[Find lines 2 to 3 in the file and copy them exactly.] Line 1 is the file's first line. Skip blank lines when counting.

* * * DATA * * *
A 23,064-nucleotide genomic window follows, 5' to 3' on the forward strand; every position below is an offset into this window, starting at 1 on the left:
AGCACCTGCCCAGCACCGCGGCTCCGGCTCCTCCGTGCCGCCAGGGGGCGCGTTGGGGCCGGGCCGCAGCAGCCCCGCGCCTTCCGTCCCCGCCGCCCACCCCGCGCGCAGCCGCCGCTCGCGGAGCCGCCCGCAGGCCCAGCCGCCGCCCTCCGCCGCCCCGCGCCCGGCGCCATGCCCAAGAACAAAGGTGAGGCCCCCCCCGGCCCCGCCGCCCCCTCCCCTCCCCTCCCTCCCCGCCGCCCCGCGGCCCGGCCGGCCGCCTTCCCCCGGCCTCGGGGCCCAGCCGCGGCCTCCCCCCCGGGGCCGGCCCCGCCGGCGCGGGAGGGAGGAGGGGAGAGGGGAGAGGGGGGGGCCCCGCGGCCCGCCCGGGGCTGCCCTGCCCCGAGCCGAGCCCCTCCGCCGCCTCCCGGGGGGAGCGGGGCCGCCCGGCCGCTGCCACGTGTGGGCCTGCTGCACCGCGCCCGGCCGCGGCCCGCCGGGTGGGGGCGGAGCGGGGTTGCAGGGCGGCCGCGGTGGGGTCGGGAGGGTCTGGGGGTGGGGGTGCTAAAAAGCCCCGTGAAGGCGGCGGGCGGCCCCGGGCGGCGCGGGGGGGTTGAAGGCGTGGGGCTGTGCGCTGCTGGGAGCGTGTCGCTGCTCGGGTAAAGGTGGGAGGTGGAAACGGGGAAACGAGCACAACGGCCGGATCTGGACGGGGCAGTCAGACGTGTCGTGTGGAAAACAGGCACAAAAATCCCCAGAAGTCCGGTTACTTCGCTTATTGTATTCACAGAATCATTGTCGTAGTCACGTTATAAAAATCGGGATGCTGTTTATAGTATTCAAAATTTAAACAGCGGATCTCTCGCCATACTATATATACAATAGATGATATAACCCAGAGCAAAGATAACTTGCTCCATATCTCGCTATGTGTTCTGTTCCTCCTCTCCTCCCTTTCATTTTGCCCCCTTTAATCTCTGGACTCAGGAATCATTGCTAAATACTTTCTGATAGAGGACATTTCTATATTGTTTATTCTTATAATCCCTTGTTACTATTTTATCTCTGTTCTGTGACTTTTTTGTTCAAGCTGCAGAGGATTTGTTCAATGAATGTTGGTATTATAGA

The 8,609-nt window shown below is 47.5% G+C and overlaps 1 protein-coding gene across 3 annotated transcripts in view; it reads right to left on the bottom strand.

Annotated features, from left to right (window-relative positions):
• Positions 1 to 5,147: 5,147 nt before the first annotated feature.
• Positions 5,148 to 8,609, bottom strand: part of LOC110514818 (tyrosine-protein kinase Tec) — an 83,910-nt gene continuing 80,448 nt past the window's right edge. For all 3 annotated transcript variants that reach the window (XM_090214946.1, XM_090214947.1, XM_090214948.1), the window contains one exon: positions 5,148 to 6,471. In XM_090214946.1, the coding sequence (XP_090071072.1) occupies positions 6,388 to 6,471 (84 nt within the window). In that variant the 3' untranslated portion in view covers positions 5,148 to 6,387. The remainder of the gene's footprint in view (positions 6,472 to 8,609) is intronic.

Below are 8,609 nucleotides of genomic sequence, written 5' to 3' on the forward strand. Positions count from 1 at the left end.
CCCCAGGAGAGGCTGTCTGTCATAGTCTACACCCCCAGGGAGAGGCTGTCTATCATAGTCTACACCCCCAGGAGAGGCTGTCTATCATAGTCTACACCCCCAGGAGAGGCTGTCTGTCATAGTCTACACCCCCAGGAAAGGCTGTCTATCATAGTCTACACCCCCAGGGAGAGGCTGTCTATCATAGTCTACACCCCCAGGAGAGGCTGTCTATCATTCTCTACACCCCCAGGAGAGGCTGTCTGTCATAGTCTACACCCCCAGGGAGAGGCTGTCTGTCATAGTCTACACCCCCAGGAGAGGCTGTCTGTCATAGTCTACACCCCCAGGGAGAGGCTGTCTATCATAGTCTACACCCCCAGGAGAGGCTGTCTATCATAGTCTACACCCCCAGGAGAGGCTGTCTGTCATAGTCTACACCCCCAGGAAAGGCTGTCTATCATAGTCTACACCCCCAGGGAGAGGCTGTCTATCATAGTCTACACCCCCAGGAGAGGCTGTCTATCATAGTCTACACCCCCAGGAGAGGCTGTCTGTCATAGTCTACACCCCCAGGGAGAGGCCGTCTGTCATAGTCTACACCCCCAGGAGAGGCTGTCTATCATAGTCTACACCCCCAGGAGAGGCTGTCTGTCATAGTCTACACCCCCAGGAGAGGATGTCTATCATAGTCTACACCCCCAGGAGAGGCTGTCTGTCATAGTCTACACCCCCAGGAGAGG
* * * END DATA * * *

AGCACCTGCCCAGCACCGCGGCTCCGGCTCCTCCGTGCCGCCAGGGGGCGCGTTGGGGCCGGGCCGCAGCAGCCCCGCGCCTTCCGTCCCCGCCGCCCACCCCGCGCGCAGCCGCCGCTCGCGGAGCCGCCCGCAGGCCCAGCCGCCGCCCTCCGCCGCCCCGCGCCCGGCGCCATGCCCAAGAACAAAGGTGAGGCCCCCCCCGGCCCCGCCGCCCCCTCCCCTCCCCTCCCTCCCCGCCGCCCCGCGGCCCGGCCGGCCGCCTTCCCCCGGCCTCGGGGCCCAGCCGCGGCCTCCCCCCCGGGGCCGGCCCCGCCGGCGCGGGAGGGAGGAGGGGAGAGGGGAGAGGGGGGGGCCCCGCGGCCCGCCCGGGGCTGCCCTGCCCCGAGCCGAGCCCCTCCGCCGCCTCCCGGGGGGAGCGGGGCCGCCCGGCCGCTGCCACGTGTGGGCCTGCTGCACCGCGCCCGGCCGCGGCCCGCCGGGTGGGGGCGGAGCGGGGTTGCAGGGCGGCCGCGGTGGGGTCGGGAGGGTCTGGGGGTGGGGGTGCTAAAAAGCCCCGTGAAGGCGGCGGGCGGCCCCGGGCGGCGCGGGGGGGTTGAAGGCGTGGGGCTGTGCGCTGCTGGGAGCGTGTCGCTGCTCGGGTAAAGGTGGGAGGTGGAAACGGGGAAACGAGCACAACGGCCGGATCTGGACGGGGCAGTCAGACGTGTCGTGTGGAAAACAGGCACAAAAATCCCCAGAAGTCCGGTTACTTCGCTTATTGTATTCACAGAATCATTGTCGTAGTCACGTTATAAAAATCGGGATGCTGTTTATAGTATTCAAAATTTAAACAGCGGATCTCTCGCCATACTATATATACAATAGATGATATAACCCAGAGCAAAGATAACTTGCTCCATATCTCGCTATGTGTTCTGTTCCTCCTCTCCTCCCTTTCATTTTGCCCCCTTTAATCTCTGGACTCAGGAATCATTGCTAAATACTTTCTGATAGAGGACATTTCTATATTGTTTATTCTTATAATCCCTTGTTACTATTTTATCTCTGTTCTGTGACTTTTTTGTTCAAGCTGCAGAGGATTTGTTCAATGAATGTTGGTATTATAGA

The 8,609-nt window shown below is 47.5% G+C and overlaps 1 protein-coding gene across 3 annotated transcripts in view; it reads right to left on the bottom strand.